Explants exposed to HOCl e-scaffold and PBS only (control) were fixed in 10% formalin for histopathological analysis. For this experiment, the explants subjected to histopathological analysis were independent from the explants used for cytotoxicity testing. The resulting light micrographs were subjected to treatment-blind evaluation by a board-certified anatomic and clinical pathologist. For each case, we used independent explants (3 biological replicates for each treatment). We imaged each sample from each replicate from several locations on the slide (total of 4–6 images), and all the observed images were consistent (only select images are shown here).
Explants were processed as described above. Overnight cultures of S. aureus, A. baumannii, and P. aeruginosa were diluted to an OD600 of 0.5. Explants were infected with 5 μL of diluted bacteria (~1 × 109 CF/mL). After 4 days of biofilm growth (inside an incubator at 37 °C, 95% humidity, and 5% CO2), explants were subjected to e-scaffold treatment as described above for in vitro biofilms (the e-scaffold was overlaid on the explant, which was placed on a transwell insert). Four milliliters of PBS (pH = 6.3) were added into the transwell insert as electrolyte. Treatment times were 3 hours for S. aureus, 2 hours for A. baumannii, and 1 hour for P. aeruginosa. Biofilms from the explants were collected by scraping and vortexing the explant in PBS. Then the biofilm cells were washed 3 times in 1 mL of PBS. Finally, viable cells were evaluated using the drop plate method75.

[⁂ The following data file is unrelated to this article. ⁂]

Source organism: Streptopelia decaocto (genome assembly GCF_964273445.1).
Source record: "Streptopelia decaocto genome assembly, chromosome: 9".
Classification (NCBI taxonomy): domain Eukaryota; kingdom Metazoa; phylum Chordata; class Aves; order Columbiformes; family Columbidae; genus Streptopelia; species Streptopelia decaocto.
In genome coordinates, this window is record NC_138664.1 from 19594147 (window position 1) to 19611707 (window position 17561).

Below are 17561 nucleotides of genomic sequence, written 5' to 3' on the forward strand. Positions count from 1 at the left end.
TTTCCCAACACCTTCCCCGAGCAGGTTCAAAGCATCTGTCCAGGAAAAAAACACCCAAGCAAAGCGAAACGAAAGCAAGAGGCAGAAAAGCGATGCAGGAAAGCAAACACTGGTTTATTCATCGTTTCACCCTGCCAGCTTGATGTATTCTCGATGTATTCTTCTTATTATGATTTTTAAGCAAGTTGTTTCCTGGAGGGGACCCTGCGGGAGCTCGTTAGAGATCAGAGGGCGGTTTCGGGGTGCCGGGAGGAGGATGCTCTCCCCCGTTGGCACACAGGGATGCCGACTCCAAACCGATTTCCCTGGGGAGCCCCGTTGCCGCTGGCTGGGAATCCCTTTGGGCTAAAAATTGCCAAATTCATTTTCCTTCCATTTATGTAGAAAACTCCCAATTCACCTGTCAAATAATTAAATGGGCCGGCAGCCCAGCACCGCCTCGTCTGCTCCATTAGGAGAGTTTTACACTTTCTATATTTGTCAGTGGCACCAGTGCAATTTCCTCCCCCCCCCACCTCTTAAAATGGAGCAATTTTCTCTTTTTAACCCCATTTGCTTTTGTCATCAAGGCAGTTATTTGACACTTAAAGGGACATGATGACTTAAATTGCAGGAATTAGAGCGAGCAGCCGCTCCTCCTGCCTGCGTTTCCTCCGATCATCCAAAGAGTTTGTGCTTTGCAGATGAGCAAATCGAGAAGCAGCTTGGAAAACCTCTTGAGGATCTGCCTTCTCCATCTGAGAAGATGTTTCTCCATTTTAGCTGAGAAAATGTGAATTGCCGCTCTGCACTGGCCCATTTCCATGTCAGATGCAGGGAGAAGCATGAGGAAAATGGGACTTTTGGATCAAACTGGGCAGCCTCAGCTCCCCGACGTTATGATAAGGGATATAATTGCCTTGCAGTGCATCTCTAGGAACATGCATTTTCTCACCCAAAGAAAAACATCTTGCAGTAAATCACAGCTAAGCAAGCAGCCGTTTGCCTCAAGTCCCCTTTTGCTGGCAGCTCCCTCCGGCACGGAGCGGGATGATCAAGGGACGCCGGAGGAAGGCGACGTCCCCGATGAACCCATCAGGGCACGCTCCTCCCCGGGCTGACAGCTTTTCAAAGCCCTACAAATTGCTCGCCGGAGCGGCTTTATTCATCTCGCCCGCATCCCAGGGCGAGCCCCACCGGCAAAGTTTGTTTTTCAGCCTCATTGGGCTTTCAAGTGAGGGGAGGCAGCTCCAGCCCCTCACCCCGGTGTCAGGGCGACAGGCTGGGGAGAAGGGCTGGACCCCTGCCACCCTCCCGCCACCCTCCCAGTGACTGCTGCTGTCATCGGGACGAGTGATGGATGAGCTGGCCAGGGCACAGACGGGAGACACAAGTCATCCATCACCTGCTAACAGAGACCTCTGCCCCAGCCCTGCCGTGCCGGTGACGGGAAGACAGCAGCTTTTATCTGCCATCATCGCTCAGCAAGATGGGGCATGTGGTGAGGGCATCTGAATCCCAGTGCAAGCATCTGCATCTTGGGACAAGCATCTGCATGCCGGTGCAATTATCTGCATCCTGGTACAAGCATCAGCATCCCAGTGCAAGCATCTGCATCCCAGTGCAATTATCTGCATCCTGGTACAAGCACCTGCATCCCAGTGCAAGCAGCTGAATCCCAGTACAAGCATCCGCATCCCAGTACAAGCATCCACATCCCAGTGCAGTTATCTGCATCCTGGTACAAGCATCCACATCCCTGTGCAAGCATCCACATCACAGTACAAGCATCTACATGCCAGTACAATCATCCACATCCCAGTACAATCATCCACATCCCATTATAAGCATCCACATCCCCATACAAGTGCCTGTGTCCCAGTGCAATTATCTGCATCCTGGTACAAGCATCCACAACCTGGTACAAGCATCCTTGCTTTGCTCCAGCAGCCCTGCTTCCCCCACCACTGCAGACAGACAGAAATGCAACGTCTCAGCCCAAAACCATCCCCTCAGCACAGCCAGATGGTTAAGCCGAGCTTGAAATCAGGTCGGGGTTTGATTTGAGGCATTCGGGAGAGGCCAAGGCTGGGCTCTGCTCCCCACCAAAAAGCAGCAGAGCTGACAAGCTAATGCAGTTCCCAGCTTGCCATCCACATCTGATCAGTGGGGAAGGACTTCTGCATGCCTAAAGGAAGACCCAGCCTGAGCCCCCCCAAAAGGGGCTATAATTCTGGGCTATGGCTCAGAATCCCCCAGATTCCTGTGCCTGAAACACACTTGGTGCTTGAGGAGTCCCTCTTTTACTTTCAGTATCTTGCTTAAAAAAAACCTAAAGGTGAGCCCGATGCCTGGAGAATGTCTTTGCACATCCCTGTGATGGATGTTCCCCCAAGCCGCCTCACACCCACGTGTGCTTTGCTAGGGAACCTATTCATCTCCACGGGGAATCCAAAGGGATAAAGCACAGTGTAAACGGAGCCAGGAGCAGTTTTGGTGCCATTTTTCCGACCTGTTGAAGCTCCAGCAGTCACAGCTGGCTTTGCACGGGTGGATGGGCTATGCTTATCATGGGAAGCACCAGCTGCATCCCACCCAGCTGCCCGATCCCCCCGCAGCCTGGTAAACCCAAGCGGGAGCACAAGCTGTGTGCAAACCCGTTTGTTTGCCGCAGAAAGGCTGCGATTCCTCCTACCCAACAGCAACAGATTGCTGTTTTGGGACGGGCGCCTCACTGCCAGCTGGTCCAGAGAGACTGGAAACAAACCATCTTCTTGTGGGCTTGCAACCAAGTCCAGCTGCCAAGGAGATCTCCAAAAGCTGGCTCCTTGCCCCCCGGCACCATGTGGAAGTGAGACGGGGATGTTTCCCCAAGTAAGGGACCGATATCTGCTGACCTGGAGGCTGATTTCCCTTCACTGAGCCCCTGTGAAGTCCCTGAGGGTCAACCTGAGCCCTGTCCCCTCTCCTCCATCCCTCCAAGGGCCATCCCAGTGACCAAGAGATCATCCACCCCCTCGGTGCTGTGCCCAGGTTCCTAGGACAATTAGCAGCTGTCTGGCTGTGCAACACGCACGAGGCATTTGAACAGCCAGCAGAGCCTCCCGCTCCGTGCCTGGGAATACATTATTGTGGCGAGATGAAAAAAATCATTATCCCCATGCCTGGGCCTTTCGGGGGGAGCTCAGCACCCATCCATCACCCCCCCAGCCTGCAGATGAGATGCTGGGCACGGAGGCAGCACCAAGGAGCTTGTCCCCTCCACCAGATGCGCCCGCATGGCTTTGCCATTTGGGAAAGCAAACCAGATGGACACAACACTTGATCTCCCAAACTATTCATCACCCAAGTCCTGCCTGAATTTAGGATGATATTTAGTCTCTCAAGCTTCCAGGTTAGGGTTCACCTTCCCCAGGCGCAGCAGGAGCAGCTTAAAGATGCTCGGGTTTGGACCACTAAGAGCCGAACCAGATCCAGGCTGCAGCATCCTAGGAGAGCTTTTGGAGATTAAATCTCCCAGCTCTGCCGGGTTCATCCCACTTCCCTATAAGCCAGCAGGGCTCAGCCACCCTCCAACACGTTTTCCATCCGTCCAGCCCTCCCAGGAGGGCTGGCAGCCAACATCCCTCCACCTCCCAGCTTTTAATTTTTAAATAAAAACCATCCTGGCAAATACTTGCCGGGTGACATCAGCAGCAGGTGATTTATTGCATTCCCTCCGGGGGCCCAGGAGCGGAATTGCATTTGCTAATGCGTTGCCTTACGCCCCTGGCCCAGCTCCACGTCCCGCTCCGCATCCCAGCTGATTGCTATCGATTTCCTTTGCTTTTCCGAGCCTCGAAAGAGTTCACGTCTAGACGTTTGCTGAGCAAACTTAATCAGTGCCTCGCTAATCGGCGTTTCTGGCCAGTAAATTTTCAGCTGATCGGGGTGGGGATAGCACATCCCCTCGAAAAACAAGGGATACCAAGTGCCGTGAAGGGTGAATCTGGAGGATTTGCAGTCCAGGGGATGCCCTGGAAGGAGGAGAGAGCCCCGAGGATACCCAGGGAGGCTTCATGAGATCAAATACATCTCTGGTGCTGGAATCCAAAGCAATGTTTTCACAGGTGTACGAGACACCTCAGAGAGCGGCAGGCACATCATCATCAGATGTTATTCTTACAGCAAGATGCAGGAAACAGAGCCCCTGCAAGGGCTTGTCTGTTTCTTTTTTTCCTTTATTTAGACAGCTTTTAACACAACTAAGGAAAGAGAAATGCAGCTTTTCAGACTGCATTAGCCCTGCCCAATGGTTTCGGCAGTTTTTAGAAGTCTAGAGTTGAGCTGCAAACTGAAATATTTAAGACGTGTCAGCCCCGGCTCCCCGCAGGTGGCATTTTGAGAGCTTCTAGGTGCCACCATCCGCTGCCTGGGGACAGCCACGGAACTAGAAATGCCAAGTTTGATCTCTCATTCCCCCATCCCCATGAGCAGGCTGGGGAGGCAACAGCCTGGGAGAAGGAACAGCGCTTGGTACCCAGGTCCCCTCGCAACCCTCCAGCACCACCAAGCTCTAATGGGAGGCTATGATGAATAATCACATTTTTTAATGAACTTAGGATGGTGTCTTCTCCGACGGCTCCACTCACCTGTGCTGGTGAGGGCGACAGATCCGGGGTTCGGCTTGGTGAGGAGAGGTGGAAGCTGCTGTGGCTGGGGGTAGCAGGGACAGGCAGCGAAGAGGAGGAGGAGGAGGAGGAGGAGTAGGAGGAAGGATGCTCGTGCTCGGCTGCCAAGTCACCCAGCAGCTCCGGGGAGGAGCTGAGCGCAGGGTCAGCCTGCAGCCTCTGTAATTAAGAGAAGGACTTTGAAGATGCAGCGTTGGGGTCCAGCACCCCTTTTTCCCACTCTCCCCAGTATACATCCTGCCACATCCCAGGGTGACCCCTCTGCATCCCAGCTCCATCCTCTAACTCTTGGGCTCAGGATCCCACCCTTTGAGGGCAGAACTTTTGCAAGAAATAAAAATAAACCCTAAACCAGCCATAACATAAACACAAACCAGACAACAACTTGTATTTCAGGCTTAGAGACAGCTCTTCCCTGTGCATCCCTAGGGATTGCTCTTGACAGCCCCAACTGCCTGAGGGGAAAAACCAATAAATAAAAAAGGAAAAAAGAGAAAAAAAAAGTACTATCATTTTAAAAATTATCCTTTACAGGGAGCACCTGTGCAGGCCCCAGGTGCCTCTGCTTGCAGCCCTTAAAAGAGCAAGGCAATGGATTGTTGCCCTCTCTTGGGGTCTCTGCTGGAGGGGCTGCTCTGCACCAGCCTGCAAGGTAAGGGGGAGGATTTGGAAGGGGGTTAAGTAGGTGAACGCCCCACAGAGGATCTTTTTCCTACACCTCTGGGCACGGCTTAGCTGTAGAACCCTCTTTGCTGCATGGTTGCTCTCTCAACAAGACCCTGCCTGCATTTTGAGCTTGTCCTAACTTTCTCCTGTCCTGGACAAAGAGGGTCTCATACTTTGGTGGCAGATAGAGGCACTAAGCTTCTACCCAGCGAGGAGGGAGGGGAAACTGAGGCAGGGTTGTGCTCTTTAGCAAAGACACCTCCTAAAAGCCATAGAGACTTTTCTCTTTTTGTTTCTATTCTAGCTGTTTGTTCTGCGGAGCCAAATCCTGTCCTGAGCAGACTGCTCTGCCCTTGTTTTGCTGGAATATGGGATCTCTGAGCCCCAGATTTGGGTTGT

All experiments were performed at least in triplicate. In vitro and ex vivo CFU data were analyzed using a t-test to identify statistically significant differences. A one-way ANOVA was used with a Tukey test to identify any significant differences in the explant viability test. We considered P ≤ 0.05 to be the threshold for statistical significance. Calculations and statistical analyses were performed using Sigma Plot© (versions 12.0 and 12.5).
The data supporting the findings in this work are available from the corresponding authors upon request.
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This research was supported by NSF-CAREER award #0954186. The authors would like to acknowledge Dr. Audrey Schuetz (Mayo Clinic) for her help in reviewing the histopathology slides. Research reported in this publication was supported in part by the National Institutes of Health under award number R01 AI91594. The content is solely the responsibility of the authors and does not necessarily represent the official views of the National Institutes of Health.
The authors declare no competing interests.
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Kiamco, M.M., Zmuda, H.M., Mohamed, A. et al. Hypochlorous-Acid-Generating Electrochemical Scaffold for Treatment of Wound Biofilms. Sci Rep 9, 2683 (2019). https://doi.org/10.1038/s41598-019-38968-y